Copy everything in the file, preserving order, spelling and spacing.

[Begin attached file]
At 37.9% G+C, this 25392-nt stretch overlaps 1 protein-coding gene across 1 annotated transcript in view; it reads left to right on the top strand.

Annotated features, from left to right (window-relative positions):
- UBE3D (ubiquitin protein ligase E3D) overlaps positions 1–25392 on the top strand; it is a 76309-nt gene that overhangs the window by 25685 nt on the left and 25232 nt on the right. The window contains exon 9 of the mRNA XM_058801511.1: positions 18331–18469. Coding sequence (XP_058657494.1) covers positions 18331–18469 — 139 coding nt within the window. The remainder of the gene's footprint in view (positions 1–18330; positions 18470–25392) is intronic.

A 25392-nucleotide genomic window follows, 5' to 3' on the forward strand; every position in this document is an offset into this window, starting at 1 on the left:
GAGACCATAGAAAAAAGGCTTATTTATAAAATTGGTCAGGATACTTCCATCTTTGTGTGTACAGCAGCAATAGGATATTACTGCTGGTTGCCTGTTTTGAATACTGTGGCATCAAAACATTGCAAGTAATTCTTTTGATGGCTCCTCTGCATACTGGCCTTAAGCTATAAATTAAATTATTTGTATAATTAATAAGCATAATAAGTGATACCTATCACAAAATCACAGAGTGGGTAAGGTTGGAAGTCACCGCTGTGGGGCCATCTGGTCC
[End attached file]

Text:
At 37.9% G+C, this 25392-nt stretch overlaps 1 protein-coding gene across 1 annotated transcript in view; it reads left to right on the top strand.

Annotated features, from left to right (window-relative positions):
- UBE3D (ubiquitin protein ligase E3D) overlaps positions 1–25392 on the top strand; it is a 76309-nt gene that overhangs the window by 25685 nt on the left and 25232 nt on the right. The window contains exon 9 of the mRNA XM_058801511.1: positions 18331–18469. Coding sequence (XP_058657494.1) covers positions 18331–18469 — 139 coding nt within the window. The remainder of the gene's footprint in view (positions 1–18330; positions 18470–25392) is intronic.

A 25392-nucleotide genomic window follows, 5' to 3' on the forward strand; every position in this document is an offset into this window, starting at 1 on the left:
GAGACCATAGAAAAAAGGCTTATTTATAAAATTGGTCAGGATACTTCCATCTTTGTGTGTACAGCAGCAATAGGATATTACTGCTGGTTGCCTGTTTTGAATACTGTGGCATCAAAACATTGCAAGTAATTCTTTTGATGGCTCCTCTGCATACTGGCCTTAAGCTATAAATTAAATTATTTGTATAATTAATAAGCATAATAAGTGATACCTATCACAAAATCACAGAGTGGGTAAGGTTGGAAGTCACCGCTGTGGGGCCATCTGGTCC